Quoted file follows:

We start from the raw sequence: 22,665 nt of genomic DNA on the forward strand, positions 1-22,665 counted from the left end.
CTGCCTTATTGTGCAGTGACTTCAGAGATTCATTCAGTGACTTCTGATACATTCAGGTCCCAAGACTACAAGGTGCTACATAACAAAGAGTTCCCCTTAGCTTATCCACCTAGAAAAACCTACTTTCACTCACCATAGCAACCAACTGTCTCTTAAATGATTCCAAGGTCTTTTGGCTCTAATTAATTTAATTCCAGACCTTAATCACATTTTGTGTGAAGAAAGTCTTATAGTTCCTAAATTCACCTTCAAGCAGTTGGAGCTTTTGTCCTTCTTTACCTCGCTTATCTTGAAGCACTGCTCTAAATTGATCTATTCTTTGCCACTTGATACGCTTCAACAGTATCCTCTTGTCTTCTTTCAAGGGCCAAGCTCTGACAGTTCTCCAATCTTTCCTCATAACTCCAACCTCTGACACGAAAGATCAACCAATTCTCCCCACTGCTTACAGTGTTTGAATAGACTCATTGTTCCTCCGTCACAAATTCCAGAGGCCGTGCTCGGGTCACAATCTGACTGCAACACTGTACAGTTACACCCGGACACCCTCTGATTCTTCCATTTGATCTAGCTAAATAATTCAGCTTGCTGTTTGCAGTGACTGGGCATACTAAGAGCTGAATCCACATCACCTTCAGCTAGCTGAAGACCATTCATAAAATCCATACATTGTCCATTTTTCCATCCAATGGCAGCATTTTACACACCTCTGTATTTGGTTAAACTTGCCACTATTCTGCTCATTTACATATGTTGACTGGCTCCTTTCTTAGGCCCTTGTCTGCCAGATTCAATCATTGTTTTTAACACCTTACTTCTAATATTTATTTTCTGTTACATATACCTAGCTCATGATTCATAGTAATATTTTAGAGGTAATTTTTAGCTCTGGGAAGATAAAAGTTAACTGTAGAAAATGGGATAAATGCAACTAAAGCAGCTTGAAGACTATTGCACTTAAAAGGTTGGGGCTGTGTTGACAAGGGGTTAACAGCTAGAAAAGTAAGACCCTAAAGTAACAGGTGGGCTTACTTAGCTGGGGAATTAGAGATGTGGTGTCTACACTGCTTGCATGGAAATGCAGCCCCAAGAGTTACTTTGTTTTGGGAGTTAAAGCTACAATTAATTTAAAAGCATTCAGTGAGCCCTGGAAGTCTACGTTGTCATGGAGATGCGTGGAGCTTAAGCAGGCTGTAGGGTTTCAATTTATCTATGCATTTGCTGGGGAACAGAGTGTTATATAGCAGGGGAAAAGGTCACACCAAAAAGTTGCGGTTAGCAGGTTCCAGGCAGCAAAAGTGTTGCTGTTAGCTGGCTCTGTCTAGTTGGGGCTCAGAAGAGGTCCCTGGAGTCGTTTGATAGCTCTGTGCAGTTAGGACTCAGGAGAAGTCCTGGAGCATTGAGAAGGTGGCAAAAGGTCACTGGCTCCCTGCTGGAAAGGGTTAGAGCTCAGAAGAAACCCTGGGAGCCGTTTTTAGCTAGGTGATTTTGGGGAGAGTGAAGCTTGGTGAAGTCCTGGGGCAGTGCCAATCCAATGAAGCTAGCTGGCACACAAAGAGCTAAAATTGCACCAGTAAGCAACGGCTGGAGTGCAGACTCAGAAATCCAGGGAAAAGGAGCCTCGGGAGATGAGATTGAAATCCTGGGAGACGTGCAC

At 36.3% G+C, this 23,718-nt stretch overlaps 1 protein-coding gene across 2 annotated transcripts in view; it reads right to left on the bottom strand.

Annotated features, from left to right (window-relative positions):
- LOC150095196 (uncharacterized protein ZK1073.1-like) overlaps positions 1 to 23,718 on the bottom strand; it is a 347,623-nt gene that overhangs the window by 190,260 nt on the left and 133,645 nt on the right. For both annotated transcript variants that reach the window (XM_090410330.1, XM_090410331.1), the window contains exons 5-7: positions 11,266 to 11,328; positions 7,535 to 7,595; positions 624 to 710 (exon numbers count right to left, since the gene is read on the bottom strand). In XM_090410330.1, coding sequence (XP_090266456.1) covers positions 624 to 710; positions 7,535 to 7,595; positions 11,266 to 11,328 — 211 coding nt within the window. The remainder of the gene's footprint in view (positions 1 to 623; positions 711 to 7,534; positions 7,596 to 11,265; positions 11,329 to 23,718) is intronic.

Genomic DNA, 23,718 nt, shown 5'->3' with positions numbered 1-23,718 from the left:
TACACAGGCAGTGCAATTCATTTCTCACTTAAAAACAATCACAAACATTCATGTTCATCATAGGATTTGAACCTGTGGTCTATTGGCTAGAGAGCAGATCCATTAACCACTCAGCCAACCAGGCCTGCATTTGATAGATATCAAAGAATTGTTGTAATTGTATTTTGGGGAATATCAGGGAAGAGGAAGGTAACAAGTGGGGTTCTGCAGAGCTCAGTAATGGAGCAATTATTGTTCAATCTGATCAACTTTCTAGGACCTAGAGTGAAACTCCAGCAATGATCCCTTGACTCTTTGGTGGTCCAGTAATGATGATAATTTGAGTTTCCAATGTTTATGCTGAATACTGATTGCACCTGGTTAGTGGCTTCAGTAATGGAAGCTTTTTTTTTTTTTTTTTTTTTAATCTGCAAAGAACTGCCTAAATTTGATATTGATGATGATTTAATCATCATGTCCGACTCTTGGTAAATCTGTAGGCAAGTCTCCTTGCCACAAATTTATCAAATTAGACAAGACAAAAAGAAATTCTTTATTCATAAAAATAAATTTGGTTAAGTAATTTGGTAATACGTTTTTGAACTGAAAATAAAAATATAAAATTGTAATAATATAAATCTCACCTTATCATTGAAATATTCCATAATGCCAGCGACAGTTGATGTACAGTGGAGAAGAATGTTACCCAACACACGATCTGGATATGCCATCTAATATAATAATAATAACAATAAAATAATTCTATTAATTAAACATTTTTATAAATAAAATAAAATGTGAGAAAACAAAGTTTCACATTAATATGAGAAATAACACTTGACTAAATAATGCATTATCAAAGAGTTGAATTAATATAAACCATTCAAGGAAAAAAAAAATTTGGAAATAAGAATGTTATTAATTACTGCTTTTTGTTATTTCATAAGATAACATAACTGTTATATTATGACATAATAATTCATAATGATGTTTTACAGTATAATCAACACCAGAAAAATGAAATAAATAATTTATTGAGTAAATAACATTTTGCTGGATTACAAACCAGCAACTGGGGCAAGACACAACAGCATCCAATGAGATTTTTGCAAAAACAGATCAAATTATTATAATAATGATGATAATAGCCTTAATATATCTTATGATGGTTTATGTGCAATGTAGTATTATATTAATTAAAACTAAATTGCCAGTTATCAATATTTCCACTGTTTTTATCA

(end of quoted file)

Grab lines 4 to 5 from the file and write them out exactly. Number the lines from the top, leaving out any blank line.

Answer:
Annotated features, from left to right (window-relative positions):
- LOC150095196 (uncharacterized protein ZK1073.1-like) overlaps positions 1 to 23,718 on the bottom strand; it is a 347,623-nt gene that overhangs the window by 190,260 nt on the left and 133,645 nt on the right. For both annotated transcript variants that reach the window (XM_090410330.1, XM_090410331.1), the window contains exons 5-7: positions 11,266 to 11,328; positions 7,535 to 7,595; positions 624 to 710 (exon numbers count right to left, since the gene is read on the bottom strand). In XM_090410330.1, coding sequence (XP_090266456.1) covers positions 624 to 710; positions 7,535 to 7,595; positions 11,266 to 11,328 — 211 coding nt within the window. The remainder of the gene's footprint in view (positions 1 to 623; positions 711 to 7,534; positions 7,596 to 11,265; positions 11,329 to 23,718) is intronic.